Out to sea – Nevada County resident spends half his year on isolated oil platform
Today, The Union kicks off “Odd Jobs,” a new series about area residents with unusual occupations. To suggest a subject, contact the reporter at the e-mail address below or call 477-4236.
Mike Potter of Big Oak Valley spends less time commuting to work in a week than his neighbors who have jobs in Sacramento, gets to spend a lot of time with his two sons, and works just 24 weeks a year.
Of course, he does work on an oil platform in the Santa Maria Basin near Vandenberg Air Force Base, where his job as a safety officer requires him to put in 12-hour days, seven days a week. And the commute is six hours one way.
But after 20 years in the oil business and 14 years on the platform, Potter isn’t ready to give it up for any other way of life.
“I get to spend a lot of time with my kids,” he said. “Hunting, fishing – we can do things on Mondays when other fathers are working.”
When Potter’s working, however, he can miss school open houses and Little League games.
“If anything is going to break, it seems to happen the week I’m working,” he said.
Potter spent his teenage years in Santa Maria, where he went to work for Unocal after graduating from high school. He stayed on the platform when Unocal sold it to Plains Exploration.
He’s responsible for “basically everything involving safety,” Potter said. The platform, its pipelines and associated facilities have over 600 safety devices, and Potter is responsible for testing equipment on the platform regularly.
Operators of the platform have to meet safety and environmental standards set by the federal government, the state and Santa Barbara County. U.S. Department of Interior Minerals Management Service personnel make regular inspections of the rig.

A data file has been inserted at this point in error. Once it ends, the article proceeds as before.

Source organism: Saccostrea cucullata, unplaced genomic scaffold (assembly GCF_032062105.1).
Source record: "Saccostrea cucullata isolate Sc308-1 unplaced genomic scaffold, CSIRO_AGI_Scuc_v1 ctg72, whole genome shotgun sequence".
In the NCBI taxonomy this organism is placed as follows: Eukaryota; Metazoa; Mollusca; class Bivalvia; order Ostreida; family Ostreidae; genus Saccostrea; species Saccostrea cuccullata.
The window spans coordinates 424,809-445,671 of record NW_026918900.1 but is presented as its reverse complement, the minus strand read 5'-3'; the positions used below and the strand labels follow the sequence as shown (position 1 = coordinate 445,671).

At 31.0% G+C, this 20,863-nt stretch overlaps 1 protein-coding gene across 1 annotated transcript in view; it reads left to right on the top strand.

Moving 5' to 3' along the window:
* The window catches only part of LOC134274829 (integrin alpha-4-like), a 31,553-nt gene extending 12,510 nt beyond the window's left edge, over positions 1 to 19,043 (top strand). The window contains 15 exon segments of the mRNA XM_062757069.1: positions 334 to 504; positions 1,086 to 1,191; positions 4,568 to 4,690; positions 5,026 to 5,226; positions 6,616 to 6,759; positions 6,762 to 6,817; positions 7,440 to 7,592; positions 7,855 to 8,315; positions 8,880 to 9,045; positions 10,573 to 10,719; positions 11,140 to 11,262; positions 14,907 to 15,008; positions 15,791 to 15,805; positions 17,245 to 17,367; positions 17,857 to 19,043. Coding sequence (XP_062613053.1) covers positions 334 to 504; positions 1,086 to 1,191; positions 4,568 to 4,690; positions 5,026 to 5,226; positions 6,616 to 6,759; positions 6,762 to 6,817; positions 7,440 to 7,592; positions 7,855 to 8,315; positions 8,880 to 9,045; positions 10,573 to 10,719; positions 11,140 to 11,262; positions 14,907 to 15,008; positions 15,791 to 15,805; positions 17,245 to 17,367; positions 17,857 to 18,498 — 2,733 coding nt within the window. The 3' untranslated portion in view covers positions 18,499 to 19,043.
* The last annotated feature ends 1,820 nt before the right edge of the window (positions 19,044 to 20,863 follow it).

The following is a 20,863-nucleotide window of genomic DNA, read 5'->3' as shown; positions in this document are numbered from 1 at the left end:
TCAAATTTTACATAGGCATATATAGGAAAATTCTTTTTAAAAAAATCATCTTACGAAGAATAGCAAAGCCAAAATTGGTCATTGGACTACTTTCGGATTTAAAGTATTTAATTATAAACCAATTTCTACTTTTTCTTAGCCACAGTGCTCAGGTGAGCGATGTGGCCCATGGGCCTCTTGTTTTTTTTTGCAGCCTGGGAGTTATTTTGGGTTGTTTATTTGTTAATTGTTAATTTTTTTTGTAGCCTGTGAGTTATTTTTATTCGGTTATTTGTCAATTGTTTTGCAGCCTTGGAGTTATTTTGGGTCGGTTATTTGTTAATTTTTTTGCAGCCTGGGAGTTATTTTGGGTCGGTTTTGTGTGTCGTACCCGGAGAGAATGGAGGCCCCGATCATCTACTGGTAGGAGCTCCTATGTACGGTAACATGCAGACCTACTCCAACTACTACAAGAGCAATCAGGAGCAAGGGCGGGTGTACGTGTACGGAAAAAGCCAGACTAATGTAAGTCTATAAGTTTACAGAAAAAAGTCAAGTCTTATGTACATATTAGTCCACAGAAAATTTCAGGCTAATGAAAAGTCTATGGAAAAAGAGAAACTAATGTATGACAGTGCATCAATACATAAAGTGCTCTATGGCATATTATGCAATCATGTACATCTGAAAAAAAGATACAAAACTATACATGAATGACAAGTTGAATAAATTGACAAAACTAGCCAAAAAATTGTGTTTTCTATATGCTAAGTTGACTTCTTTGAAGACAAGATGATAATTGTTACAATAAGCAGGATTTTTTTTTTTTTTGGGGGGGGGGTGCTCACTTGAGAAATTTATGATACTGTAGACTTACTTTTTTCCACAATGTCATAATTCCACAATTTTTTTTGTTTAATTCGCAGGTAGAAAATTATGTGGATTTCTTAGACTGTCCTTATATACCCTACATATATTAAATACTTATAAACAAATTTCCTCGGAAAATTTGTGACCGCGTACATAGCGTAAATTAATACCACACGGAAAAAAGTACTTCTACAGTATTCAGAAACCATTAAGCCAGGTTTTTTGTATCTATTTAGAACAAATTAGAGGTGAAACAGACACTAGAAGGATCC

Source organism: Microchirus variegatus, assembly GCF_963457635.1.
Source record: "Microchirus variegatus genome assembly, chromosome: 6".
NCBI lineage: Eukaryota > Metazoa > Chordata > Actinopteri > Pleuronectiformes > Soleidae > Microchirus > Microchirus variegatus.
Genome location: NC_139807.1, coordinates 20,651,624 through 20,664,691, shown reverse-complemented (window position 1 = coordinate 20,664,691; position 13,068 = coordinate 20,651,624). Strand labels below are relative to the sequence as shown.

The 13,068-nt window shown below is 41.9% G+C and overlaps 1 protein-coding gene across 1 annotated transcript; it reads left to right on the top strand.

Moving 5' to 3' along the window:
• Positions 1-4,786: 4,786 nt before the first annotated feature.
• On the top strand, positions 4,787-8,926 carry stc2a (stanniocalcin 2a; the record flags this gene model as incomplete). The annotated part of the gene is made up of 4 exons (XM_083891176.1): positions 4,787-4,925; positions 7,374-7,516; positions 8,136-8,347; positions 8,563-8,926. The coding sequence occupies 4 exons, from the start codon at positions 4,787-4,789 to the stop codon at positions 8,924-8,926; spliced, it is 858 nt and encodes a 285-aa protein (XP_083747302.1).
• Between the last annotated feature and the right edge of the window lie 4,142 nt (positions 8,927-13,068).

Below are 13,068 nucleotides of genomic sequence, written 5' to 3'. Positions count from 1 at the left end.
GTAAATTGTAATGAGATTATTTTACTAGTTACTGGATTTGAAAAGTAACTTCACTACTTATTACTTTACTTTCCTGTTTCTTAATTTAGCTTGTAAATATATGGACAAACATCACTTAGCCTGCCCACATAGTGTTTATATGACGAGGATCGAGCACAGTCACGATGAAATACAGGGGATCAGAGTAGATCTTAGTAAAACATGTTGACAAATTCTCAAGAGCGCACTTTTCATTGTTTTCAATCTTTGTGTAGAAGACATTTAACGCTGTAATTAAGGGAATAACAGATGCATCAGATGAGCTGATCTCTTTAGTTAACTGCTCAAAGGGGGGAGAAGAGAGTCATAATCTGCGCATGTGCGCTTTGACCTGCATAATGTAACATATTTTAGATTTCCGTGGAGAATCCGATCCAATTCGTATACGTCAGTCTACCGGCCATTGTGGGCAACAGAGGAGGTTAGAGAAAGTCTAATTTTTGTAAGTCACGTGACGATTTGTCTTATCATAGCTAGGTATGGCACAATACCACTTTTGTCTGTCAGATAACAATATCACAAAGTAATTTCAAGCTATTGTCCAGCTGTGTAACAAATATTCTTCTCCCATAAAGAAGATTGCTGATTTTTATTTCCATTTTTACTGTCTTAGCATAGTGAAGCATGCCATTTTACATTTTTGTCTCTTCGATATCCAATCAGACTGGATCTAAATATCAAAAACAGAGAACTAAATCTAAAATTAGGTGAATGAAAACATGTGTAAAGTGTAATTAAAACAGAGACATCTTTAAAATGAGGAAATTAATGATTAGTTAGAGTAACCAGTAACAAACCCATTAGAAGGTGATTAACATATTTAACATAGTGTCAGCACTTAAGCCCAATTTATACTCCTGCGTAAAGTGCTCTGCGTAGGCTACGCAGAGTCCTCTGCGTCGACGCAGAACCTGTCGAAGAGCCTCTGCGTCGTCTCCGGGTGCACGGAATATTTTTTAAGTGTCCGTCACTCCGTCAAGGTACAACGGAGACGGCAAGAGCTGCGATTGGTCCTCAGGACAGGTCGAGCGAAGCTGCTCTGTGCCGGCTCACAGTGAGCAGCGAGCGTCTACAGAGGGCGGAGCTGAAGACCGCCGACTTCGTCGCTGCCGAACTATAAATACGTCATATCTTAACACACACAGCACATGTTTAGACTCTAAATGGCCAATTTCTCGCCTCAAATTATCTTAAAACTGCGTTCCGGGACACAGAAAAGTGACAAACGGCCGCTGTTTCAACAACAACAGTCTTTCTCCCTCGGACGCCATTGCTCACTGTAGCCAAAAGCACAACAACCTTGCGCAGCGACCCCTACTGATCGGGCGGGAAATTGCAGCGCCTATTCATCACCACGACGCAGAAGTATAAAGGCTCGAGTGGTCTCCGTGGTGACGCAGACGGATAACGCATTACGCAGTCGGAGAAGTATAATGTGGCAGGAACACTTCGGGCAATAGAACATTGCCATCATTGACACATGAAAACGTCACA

Platform Irene, which is situated in 242 feet of water, is built to withstand an 8.5 magnitude earthquake, 25-foot waves and winds in excess of 100 kilometers per hour. But it’s no place for people who don’t like heights.
The platform’s three decks are accessible by stairs that are over the water (the lowest deck is about 45 feet from the water), so first-time visitors are always asked by Potter if they are afraid of heights.
“If they are, I tell them to just look straight ahead when they’re going down the stairs,” Potter said.
Heights aren’t a problem for the 15 crew members when they’re on the platform. Some have worked there since it was built in 1985.
All crew members have roommates, are fed three times a day, and have access to a weight room and satellite television when they aren’t working. Potter uses his free time to read, plowing through two or three suspense and crime novels a week when he’s on the platform.
When the Potters decided to buy a house, they first looked in the Lake Tahoe area, where Potter spent his childhood. They finally decided on Big Oak Valley because Potter needed to be below the snow line, and his father lives in nearby Browns Valley.
Since moving to Big Oak Valley in 1995, Potter has made the six-hour drive to Santa Maria and 15-minute helicopter trip to the platform every other week.
His sons, 15 and 11, are used to the schedule.
“I’ve been doing this since they were little, so this is all they know,” he said.
And Potter is convinced the commute is a small price to pay for the opportunity to live in western Nevada County.
“We really like it up here, especially the schools. They’re incredible.”
Job: Oil platform safety officer
Duties: Regularly test all safety-related equipment on the off-shore platform to ensure it’s operating properly and meets standards set by the federal government. Depending on the device, testing is performed weekly, monthly or quarterly.
Training required: Completion of several classes on various aspects of safety equipment, including a one-week course on firefighting at Texas A&M University. Attendance at regular refresher courses.
Pay: Up to $80,000 a year, according to Web site rigworker.com.
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